Huff ‘n’ Puff EOR Proves Effective in Gas-Condensate Reservoirs
- Chris Carpenter (JPT Technology Editor)
- Document ID
- Society of Petroleum Engineers
- Journal of Petroleum Technology
- Publication Date
- November 2019
- Document Type
- Journal Paper
- 76 - 77
- 2019. Unconventional Resources Technology Conference
- 3 in the last 30 days
- 52 since 2007
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This article, written by JPT Technology Editor Chris Carpenter, contains highlights of paper URTEC-2019-987-MS, “Gas-Injection EOR in Eagle Ford Shale Gas-Condensate Reservoirs,” by Reza Ganjdanesh, SPE, Wei Yu, and Mauricio Xavier Fiallos, SPE, The University of Texas at Austin; Erich Kerr, SPE, EP Energy; Kamy Sepehrnoori, SPE, The University of Texas at Austin; and Raymond Ambrose, SPE, EP Energy, prepared for the 2019 Unconventional Resources Technology Conference, Denver, 22–24 July. The paper has not been peer reviewed. Copyright 2019 Unconventional Resources Technology Conference. Reproduced by permission.
As the pressure drops below the dewpoint in an unconventional gas-condensate reservoir, the liquid drops out of the gas phase and forms an oil phase in the matrix and fracture. The volume of the oil phase formed in the matrix mostly stays below the residual oil saturation. The gas huff ‘n’ puff process has demonstrated potential in improving recovery from tight oil reservoirs. The objective of the study described in this paper was to investigate the feasibility of huff ‘n’ puff enhanced oil recovery (EOR) in a gas-condensate reservoir.
Compositional analyses of fluid samples, taken from early production of three wells located a few miles apart from each other in Eagle Ford, were used to build the black-oil, volatile-oil, and gas-condensate fluid models. The produced field gas was selected as the only viable option for injection.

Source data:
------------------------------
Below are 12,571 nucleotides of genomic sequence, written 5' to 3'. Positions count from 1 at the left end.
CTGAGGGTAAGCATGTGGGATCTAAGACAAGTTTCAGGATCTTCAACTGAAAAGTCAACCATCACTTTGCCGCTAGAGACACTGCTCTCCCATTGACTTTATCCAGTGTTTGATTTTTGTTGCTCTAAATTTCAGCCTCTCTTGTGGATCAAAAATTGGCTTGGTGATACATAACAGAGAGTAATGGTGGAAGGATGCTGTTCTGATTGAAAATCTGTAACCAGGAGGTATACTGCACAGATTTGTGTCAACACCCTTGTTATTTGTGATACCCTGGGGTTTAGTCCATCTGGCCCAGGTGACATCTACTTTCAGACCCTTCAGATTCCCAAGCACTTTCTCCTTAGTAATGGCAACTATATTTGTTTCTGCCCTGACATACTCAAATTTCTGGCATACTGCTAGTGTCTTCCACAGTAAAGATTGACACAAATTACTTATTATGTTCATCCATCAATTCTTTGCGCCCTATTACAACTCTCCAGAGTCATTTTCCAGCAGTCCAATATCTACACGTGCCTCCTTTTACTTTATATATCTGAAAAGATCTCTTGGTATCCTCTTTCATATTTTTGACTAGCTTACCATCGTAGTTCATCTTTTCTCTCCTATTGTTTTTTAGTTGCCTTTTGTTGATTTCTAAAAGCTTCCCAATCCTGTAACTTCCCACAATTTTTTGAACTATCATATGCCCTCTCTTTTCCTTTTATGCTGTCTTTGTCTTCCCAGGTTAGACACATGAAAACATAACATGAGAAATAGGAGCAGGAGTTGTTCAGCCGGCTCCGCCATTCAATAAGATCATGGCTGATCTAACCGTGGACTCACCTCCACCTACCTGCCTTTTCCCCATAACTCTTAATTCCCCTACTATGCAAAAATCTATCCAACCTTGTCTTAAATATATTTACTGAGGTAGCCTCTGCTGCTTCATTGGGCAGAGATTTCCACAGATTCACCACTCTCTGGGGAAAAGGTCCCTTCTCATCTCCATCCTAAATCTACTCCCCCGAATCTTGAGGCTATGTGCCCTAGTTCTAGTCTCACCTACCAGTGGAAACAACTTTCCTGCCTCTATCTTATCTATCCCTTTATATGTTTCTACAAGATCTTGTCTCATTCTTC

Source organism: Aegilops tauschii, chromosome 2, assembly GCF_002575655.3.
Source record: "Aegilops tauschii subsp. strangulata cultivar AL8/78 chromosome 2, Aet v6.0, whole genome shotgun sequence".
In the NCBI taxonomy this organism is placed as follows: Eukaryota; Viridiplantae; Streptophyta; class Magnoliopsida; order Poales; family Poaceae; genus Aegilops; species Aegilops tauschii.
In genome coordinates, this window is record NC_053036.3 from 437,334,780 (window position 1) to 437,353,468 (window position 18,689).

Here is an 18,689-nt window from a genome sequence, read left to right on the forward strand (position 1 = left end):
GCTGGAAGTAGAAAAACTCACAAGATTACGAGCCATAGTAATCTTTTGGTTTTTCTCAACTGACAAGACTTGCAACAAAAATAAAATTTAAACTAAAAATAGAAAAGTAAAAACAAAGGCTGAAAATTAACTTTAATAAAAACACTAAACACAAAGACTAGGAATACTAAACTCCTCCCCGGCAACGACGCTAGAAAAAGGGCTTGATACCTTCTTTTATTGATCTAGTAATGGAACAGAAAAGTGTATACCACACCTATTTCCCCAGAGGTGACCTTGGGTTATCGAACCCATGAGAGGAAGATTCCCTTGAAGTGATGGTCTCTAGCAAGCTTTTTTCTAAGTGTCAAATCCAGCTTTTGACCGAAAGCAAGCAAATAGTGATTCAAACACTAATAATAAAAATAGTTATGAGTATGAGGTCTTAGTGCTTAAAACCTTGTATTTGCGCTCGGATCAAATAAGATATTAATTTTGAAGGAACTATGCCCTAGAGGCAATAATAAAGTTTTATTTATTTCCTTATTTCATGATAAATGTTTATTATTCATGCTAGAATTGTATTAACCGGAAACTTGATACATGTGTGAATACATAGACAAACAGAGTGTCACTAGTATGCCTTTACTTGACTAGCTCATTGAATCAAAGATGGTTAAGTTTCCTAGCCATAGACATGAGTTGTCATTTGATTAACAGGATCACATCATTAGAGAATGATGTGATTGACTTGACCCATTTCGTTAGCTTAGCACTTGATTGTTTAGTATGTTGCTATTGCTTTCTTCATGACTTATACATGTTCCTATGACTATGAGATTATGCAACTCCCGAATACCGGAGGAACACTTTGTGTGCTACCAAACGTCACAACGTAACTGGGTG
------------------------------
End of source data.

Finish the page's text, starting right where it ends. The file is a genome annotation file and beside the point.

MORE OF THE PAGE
The phase-behavior models were built for black-oil, volatile-oil, and gas-condensate wells on the basis of pressure/volume/temperature reports from bottomhole samples. The reservoir fluids were built by combining mathematically the oil and gas fluids from separators. The pseudocomponents were characterized from the detailed compositional laboratory analysis. The Peng-Robinson equation of state with the temperature-independent volume correction was used for phase-behavior modeling. The Lohrenz-Bray-Clark viscosity model was applied in calculating the phase viscosities. The condensate/gas ratio for the gas condensate fluid is 147 STB/MMscf, which is a rich gas-condensate fluid.
Comparative Study of Gas Injection
To compare the performance of huff ‘n’ puff gas injection in different fluid types, single-well simulation models were built for each fluid type. Several well models of 4,500 ft in length with a fracture spacing of 50 ft were built using a compositional simulator. The reservoir thickness was 130 ft. The hydraulic fractures were set up using the embedded discrete fracture model (EDFM) preprocessor. Each single-well model was history matched using the production data. Because the history-matching solutions were nonunique, the rate and pressure transient analysis for each well were used to limit the results to the realistic solution spaces. The history-matched fracture half-length varied between 50 and 175 ft and the fracture height varied between 50 and 90 ft. The fracture conductivity ranged between 3–30 md-ft.
The history-matched models were used to investigate the performance of gas-injection EOR for all fluid types. The field gas was injected for 10 cycles, and the cumulative produced oil using huff ‘n’ puff was compared to one without gas injection. The incremental oil recovery for the nine studied black-oil cases varied between 30 and 40%. The incremental oil recovery was less than 10% for three volatile-cases and 15 to 20% for 13 gas-condensate ones.
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